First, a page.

For Taylor Noelle, to say her debut EP has been a long time coming would be something of an understatement. After a few years in the making, “Be Around” — a collection of tracks that charts the emotional & personal journey the LA-born, Nashville-raised singer has travelled — is finally out. Blending modern pop & indie influences with the classic rock icons of the 70s, Taylor Noelle crafts emotive & introspective songs that tie succinct and timeless melodics with compelling and honest lyrics. Lock caught up with the singer-songwriter and discussed her “Be Around” EP, how she’s grown as an artist, and more.
Hi Taylor, what are you up to these days?
Hey! Thanks so much for chatting with me! These days I am thrilled to be vaccinated and back in the world. There are so many little things I took for granted in day to day life that I see as so special now — being able to meet new people, try new restaurants, find new thrifting spots, have some spontaneity with your days. Music has been a lot of fun recently, I feel like I’ve been writing a lot of stuff that stretches the boundaries of what I’ve done before. I’ve been giving myself permission to create a lot more freely and without strict deadlines, which has had some exciting results. When I’m not working on music I work as a bartender, which has been super fulfilling recently getting to really connect to new people every day. I’ve also been getting more into photography and videography, I just bought my first point and shoot film camera and love messing around with my mom’s old camcorder.
Your debut EP “Be Around” is out now. Which song is your favourite from it and what inspired it?
Well, to me my songs are my children and I really can’t make myself pick a favorite child, can I? I suppose the song “Be Around” is like my youngest child right now so I guess I can have a soft spot for it at the moment.
I wrote “Be Around” a few years ago with my good friend Bobby Knepper (Dreamer Boy, Houston Kendrick) after someone close to me was going through a difficult time with their mental health. They were overcome with a lot of despair and felt like they were alone in their struggles. It was hard for me to see someone I cared so much for go through something like that. The song was an expression of the love and care I wanted them to feel surrounded by. I wanted them to feel like they weren’t alone, and that someone was showing up for them — not necessarily to be able to fix everything and make their problems go away, but to just be present and listen and affirm.
A lot of time went by from the initial writing of the song, the final recording, mixing, and mastering to now. The pandemic slowed a lot of my original plans for the song release and this project. As quarantine went by, I found myself struggling with my own mental health. A lot of personal issues that had sort of lurked under the surface for a long time suddenly rose to the surface, and I didn’t have the normal distractions of day to day life to push them back down. I found myself in a similar place of despair and loneliness. Listening back to the song, it started to sound like it was trying to remind me to show up for myself. To offer myself the same love and patience and presence that I offered to others.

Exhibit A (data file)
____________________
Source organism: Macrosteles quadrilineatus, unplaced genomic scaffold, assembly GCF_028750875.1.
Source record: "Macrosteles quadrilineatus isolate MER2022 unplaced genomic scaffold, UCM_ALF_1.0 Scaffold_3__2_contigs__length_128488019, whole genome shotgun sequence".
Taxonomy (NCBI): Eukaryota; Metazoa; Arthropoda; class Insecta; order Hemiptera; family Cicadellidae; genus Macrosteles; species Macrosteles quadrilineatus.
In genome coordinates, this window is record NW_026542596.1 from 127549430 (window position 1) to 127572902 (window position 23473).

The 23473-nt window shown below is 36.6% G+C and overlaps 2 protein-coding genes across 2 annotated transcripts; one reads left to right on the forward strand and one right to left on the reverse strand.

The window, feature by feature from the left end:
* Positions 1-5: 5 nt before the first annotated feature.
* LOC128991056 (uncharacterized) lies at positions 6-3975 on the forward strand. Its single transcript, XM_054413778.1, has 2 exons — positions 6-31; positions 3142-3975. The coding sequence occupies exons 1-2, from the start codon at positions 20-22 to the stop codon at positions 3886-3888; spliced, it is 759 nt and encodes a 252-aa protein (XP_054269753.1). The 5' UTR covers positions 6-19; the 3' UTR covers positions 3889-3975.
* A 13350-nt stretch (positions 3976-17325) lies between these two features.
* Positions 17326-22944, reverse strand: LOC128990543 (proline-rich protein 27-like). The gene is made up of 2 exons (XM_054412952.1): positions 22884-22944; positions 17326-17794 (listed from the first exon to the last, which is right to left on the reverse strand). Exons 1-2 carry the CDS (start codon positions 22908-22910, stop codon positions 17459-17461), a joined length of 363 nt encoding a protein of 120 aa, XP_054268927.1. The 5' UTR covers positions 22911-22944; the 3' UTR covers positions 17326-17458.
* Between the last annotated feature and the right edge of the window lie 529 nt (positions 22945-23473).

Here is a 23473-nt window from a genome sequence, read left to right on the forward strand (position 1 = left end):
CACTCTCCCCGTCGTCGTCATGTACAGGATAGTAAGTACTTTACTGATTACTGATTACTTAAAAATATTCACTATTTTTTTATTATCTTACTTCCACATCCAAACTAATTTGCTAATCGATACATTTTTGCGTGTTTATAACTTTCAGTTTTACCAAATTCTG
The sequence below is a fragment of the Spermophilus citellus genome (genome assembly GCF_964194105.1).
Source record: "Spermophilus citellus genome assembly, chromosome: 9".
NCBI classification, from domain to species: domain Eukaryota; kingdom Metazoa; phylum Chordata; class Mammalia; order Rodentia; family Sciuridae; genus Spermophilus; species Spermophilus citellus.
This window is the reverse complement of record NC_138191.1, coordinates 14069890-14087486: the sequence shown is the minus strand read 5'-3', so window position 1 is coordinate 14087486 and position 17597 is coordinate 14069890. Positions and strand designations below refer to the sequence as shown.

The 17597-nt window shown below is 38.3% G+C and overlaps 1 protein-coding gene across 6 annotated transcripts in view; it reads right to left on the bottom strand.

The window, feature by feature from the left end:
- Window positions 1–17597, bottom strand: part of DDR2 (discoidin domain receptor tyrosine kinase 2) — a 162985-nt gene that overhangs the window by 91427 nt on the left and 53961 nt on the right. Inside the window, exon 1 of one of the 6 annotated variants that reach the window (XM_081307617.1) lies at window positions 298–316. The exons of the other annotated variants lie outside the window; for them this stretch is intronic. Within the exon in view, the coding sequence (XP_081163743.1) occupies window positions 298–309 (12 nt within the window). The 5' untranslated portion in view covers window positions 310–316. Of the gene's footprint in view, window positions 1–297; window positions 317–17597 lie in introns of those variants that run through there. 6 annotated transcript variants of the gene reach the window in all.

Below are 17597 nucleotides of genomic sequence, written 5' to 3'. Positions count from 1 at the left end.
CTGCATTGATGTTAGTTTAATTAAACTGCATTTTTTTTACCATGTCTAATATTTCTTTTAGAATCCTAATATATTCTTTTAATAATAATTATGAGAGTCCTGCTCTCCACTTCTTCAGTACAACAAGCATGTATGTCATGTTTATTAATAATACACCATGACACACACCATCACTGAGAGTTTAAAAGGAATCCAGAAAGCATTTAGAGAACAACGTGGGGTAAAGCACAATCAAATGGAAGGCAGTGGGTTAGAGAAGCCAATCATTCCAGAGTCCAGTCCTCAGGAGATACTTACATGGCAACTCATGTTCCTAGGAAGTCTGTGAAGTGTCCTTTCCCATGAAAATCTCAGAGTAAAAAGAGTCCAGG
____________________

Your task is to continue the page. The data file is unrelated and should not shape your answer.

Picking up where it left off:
Why did you decide to create this EP, and what does it mean to you personally?
It feels like the process of beginning this EP was a lifetime ago. All of these songs are ones that have great personal significance to me, and really tell the story of growing into and truly becoming myself. At the time I was writing and recording the songs, I felt much more emotionally in the middle of everything. It was a processing phase for me. Now, being a little more removed from everything, it feels like a time capsule capturing up all of those emotions and lessons. I am still growing and learning every day, and there are so many things that are different and better from when I first wrote those songs. But it feels nice to think that one day I can be 89 years old and listen back to this project and be brought back to that place. It also feels nice to think that someone out there could listen to it today and maybe resonate with my experiences, maybe feel heard and understood! And maybe it will be a little time capsule for them one day too.
How did you go about writing the songs for your ‘Be Around’ EP? It was a few years in the making, right?